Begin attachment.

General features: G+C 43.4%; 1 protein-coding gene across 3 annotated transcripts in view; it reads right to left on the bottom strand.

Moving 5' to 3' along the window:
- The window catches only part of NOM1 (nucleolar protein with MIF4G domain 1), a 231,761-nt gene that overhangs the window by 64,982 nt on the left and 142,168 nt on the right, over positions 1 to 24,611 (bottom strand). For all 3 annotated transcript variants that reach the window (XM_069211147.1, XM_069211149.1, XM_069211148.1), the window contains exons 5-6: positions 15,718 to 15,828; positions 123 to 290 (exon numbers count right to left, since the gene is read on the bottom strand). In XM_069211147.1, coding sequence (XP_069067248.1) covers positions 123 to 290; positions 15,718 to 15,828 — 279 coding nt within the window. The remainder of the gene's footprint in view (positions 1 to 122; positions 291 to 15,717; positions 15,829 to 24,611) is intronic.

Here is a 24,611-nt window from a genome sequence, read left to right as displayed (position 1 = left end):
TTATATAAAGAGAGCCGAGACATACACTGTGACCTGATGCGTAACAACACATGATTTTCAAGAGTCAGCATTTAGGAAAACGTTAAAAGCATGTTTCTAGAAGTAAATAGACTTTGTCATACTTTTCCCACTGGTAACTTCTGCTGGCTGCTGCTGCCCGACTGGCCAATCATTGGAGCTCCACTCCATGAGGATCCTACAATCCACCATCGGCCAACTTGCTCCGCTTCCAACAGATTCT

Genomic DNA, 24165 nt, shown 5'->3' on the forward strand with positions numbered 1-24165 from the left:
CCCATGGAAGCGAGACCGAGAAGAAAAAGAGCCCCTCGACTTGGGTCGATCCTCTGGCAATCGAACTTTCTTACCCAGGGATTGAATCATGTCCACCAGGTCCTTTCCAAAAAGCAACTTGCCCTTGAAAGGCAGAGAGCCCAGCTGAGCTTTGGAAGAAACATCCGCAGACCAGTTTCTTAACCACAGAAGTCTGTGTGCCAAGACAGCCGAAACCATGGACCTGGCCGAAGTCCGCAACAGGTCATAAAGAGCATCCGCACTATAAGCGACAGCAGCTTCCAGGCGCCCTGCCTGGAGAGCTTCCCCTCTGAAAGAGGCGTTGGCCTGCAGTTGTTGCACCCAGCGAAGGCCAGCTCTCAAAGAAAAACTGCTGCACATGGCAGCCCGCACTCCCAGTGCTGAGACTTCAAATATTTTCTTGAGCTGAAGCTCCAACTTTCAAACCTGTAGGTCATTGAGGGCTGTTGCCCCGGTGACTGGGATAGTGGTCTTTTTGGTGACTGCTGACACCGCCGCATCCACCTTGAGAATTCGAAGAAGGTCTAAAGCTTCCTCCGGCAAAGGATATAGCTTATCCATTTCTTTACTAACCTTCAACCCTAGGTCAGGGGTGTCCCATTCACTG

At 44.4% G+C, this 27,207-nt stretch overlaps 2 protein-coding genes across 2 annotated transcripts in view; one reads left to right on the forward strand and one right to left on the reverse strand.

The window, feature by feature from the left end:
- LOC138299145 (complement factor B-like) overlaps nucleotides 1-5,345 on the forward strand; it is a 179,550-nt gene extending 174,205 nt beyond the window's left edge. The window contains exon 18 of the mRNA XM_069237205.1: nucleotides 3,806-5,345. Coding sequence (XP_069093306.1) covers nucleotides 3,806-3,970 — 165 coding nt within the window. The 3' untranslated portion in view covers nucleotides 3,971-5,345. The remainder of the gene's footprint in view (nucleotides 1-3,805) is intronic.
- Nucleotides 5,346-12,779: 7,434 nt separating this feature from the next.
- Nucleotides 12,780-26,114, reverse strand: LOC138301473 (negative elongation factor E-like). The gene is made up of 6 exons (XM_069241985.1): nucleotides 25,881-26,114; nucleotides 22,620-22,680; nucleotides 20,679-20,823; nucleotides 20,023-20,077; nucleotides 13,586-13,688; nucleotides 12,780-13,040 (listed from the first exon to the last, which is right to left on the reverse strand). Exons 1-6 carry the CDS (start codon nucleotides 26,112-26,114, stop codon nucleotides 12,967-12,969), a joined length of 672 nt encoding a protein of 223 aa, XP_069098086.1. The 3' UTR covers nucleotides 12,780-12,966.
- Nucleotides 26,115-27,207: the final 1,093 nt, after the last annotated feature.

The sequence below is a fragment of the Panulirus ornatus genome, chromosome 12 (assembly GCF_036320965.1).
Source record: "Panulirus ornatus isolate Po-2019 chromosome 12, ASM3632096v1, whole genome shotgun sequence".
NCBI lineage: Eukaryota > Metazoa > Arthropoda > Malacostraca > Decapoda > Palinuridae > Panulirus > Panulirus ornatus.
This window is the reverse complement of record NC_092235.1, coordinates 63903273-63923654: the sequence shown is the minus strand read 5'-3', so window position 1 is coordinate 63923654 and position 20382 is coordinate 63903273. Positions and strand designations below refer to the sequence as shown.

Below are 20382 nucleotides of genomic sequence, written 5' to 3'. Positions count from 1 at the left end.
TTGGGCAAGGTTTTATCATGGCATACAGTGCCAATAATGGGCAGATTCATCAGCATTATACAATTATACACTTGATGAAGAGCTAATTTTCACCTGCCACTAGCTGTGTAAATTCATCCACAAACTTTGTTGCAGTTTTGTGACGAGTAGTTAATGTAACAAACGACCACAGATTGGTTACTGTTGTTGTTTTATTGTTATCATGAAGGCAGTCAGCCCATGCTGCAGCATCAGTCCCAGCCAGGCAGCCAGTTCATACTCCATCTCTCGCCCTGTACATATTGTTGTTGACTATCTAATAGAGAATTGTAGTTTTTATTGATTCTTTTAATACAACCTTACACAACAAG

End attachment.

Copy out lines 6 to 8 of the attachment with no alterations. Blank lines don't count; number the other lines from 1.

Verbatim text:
Genomic DNA, 24165 nt, shown 5'->3' on the forward strand with positions numbered 1-24165 from the left:
CCCATGGAAGCGAGACCGAGAAGAAAAAGAGCCCCTCGACTTGGGTCGATCCTCTGGCAATCGAACTTTCTTACCCAGGGATTGAATCATGTCCACCAGGTCCTTTCCAAAAAGCAACTTGCCCTTGAAAGGCAGAGAGCCCAGCTGAGCTTTGGAAGAAACATCCGCAGACCAGTTTCTTAACCACAGAAGTCTGTGTGCCAAGACAGCCGAAACCATGGACCTGGCCGAAGTCCGCAACAGGTCATAAAGAGCATCCGCACTATAAGCGACAGCAGCTTCCAGGCGCCCTGCCTGGAGAGCTTCCCCTCTGAAAGAGGCGTTGGCCTGCAGTTGTTGCACCCAGCGAAGGCCAGCTCTCAAAGAAAAACTGCTGCACATGGCAGCCCGCACTCCCAGTGCTGAGACTTCAAATATTTTCTTGAGCTGAAGCTCCAACTTTCAAACCTGTAGGTCATTGAGGGCTGTTGCCCCGGTGACTGGGATAGTGGTCTTTTTGGTGACTGCTGACACCGCCGCATCCACCTTGAGAATTCGAAGAAGGTCTAAAGCTTCCTCCGGCAAAGGATATAGCTTATCCATTTCTTTACTAACCTTCAACCCTAGGTCAGGGGTGTCCCATTCACTG

At 44.4% G+C, this 27,207-nt stretch overlaps 2 protein-coding genes across 2 annotated transcripts in view; one reads left to right on the forward strand and one right to left on the reverse strand.